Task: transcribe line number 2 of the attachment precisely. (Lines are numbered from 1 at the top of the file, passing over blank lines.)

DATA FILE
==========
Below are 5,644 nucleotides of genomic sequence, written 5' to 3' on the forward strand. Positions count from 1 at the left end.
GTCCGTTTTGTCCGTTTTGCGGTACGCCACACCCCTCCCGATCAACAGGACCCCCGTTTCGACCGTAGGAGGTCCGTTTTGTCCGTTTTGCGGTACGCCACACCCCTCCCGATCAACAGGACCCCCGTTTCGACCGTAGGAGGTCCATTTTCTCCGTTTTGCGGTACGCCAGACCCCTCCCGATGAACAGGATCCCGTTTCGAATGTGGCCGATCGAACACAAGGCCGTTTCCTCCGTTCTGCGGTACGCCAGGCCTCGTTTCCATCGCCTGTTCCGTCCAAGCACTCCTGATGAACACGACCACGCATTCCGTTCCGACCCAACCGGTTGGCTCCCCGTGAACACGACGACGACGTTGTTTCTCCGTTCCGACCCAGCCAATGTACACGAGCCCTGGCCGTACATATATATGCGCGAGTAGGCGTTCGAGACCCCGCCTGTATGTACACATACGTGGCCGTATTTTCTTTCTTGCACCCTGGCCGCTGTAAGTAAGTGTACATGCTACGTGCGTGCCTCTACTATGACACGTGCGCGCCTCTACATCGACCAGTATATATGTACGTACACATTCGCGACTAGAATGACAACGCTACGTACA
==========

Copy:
GTCCGTTTTGTCCGTTTTGCGGTACGCCACACCCCTCCCGATCAACAGGACCCCCGTTTCGACCGTAGGAGGTCCGTTTTGTCCGTTTTGCGGTACGCCACACCCCTCCCGATCAACAGGACCCCCGTTTCGACCGTAGGAGGTCCATTTTCTCCGTTTTGCGGTACGCCAGACCCCTCCCGATGAACAGGATCCCGTTTCGAATGTGGCCGATCGAACACAAGGCCGTTTCCTCCGTTCTGCGGTACGCCAGGCCTCGTTTCCATCGCCTGTTCCGTCCAAGCACTCCTGATGAACACGACCACGCATTCCGTTCCGACCCAACCGGTTGGCTCCCCGTGAACACGACGACGACGTTGTTTCTCCGTTCCGACCCAGCCAATGTACACGAGCCCTGGCCGTACATATATATGCGCGAGTAGGCGTTCGAGACCCCGCCTGTATGTACACATACGTGGCCGTATTTTCTTTCTTGCACCCTGGCCGCTGTAAGTAAGTGTACATGCTACGTGCGTGCCTCTACTATGACACGTGCGCGCCTCTACATCGACCAGTATATATGTACGTACACATTCGCGACTAGAATGACAACGCTACGTACA